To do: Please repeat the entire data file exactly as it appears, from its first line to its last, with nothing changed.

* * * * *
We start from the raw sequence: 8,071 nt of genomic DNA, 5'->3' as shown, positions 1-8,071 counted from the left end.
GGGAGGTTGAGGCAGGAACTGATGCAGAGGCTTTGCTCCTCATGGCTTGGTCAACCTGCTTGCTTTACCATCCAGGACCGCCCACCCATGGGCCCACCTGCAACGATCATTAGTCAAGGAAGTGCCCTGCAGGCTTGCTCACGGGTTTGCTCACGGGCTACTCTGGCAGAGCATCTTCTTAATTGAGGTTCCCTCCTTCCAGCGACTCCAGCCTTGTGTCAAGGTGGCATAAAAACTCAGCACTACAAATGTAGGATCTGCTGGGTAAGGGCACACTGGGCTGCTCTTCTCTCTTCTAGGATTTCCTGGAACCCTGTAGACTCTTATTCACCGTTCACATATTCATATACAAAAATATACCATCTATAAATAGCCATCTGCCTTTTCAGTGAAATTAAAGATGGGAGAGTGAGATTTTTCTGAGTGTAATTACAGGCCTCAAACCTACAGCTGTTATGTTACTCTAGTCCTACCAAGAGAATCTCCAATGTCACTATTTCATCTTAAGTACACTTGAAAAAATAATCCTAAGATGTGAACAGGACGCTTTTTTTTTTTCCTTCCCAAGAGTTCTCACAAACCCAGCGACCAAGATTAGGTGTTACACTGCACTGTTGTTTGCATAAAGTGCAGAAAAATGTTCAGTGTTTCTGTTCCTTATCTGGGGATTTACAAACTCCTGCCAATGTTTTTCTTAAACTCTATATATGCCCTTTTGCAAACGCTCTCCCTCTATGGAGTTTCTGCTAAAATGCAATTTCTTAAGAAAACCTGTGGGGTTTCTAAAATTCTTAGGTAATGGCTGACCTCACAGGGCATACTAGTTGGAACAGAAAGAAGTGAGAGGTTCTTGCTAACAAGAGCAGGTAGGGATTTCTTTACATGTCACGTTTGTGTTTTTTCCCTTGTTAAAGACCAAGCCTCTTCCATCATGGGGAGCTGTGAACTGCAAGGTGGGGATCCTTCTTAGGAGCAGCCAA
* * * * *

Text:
We start from the raw sequence: 8,071 nt of genomic DNA, 5'->3' as shown, positions 1-8,071 counted from the left end.
GGGAGGTTGAGGCAGGAACTGATGCAGAGGCTTTGCTCCTCATGGCTTGGTCAACCTGCTTGCTTTACCATCCAGGACCGCCCACCCATGGGCCCACCTGCAACGATCATTAGTCAAGGAAGTGCCCTGCAGGCTTGCTCACGGGTTTGCTCACGGGCTACTCTGGCAGAGCATCTTCTTAATTGAGGTTCCCTCCTTCCAGCGACTCCAGCCTTGTGTCAAGGTGGCATAAAAACTCAGCACTACAAATGTAGGATCTGCTGGGTAAGGGCACACTGGGCTGCTCTTCTCTCTTCTAGGATTTCCTGGAACCCTGTAGACTCTTATTCACCGTTCACATATTCATATACAAAAATATACCATCTATAAATAGCCATCTGCCTTTTCAGTGAAATTAAAGATGGGAGAGTGAGATTTTTCTGAGTGTAATTACAGGCCTCAAACCTACAGCTGTTATGTTACTCTAGTCCTACCAAGAGAATCTCCAATGTCACTATTTCATCTTAAGTACACTTGAAAAAATAATCCTAAGATGTGAACAGGACGCTTTTTTTTTTTCCTTCCCAAGAGTTCTCACAAACCCAGCGACCAAGATTAGGTGTTACACTGCACTGTTGTTTGCATAAAGTGCAGAAAAATGTTCAGTGTTTCTGTTCCTTATCTGGGGATTTACAAACTCCTGCCAATGTTTTTCTTAAACTCTATATATGCCCTTTTGCAAACGCTCTCCCTCTATGGAGTTTCTGCTAAAATGCAATTTCTTAAGAAAACCTGTGGGGTTTCTAAAATTCTTAGGTAATGGCTGACCTCACAGGGCATACTAGTTGGAACAGAAAGAAGTGAGAGGTTCTTGCTAACAAGAGCAGGTAGGGATTTCTTTACATGTCACGTTTGTGTTTTTTCCCTTGTTAAAGACCAAGCCTCTTCCATCATGGGGAGCTGTGAACTGCAAGGTGGGGATCCTTCTTAGGAGCAGCCAA